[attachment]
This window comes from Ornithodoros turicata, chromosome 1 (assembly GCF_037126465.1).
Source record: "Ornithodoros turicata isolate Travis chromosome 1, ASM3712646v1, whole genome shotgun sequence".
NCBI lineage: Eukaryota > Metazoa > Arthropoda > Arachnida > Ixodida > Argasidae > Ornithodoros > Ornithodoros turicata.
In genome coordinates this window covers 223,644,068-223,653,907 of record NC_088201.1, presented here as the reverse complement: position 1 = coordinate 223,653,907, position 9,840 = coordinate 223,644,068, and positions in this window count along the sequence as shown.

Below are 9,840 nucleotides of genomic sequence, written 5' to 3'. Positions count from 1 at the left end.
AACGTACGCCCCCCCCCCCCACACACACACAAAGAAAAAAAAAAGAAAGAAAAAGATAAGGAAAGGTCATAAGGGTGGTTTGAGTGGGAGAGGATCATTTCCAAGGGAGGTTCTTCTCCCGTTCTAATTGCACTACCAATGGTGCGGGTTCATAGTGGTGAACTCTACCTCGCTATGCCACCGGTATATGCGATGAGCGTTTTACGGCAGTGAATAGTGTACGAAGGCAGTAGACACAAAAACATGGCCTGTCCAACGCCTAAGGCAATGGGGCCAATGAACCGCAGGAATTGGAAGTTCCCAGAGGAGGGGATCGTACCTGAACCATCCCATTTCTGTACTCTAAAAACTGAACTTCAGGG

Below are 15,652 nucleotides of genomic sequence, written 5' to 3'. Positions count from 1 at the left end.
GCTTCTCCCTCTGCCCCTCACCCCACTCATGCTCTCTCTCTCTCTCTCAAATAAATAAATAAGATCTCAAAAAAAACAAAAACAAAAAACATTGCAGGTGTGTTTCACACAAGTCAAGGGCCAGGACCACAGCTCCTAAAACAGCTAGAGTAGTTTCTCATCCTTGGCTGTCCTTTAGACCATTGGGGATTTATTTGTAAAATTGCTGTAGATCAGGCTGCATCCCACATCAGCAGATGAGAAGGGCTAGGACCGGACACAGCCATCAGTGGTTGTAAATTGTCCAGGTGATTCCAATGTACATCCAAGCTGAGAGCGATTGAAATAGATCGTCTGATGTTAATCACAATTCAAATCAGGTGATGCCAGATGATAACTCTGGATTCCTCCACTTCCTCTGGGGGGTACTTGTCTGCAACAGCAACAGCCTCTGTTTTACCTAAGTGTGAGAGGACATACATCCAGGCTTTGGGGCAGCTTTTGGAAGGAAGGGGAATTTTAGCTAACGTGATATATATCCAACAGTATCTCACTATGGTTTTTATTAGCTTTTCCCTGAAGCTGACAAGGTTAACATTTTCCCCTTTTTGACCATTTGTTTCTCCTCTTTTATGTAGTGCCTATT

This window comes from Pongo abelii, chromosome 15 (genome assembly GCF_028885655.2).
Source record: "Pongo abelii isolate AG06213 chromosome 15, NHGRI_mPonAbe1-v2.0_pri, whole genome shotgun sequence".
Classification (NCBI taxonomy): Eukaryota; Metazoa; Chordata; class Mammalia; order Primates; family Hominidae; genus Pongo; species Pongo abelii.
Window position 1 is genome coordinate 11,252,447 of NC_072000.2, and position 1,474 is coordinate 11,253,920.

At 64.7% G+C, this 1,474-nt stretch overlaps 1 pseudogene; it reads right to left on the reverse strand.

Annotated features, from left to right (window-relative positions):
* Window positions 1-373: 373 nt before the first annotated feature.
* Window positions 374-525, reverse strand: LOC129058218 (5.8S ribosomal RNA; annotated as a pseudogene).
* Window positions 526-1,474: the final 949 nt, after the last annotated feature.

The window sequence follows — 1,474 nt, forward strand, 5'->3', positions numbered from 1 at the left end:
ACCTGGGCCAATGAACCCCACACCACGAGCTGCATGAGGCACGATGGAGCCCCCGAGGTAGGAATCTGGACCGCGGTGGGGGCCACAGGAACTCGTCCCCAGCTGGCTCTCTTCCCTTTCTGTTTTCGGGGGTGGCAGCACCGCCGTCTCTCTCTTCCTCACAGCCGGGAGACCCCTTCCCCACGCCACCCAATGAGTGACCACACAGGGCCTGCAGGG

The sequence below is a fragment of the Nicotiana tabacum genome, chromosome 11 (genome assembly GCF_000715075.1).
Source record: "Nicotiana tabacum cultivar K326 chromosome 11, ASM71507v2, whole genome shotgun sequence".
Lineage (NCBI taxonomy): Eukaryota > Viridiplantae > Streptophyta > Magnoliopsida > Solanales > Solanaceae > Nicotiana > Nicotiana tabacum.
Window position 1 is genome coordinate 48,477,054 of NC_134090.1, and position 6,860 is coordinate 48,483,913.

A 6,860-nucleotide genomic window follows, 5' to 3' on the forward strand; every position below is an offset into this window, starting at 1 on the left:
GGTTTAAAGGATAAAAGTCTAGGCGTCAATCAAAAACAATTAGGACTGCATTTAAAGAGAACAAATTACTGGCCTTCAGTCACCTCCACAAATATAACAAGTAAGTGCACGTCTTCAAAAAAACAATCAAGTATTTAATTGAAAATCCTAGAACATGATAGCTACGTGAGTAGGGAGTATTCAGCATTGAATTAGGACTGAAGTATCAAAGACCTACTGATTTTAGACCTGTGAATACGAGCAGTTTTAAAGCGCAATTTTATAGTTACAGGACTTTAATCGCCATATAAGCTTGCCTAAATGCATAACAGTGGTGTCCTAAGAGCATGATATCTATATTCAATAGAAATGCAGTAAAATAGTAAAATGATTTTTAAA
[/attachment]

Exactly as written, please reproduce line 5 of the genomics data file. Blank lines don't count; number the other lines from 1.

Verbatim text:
Below are 9,840 nucleotides of genomic sequence, written 5' to 3'. Positions count from 1 at the left end.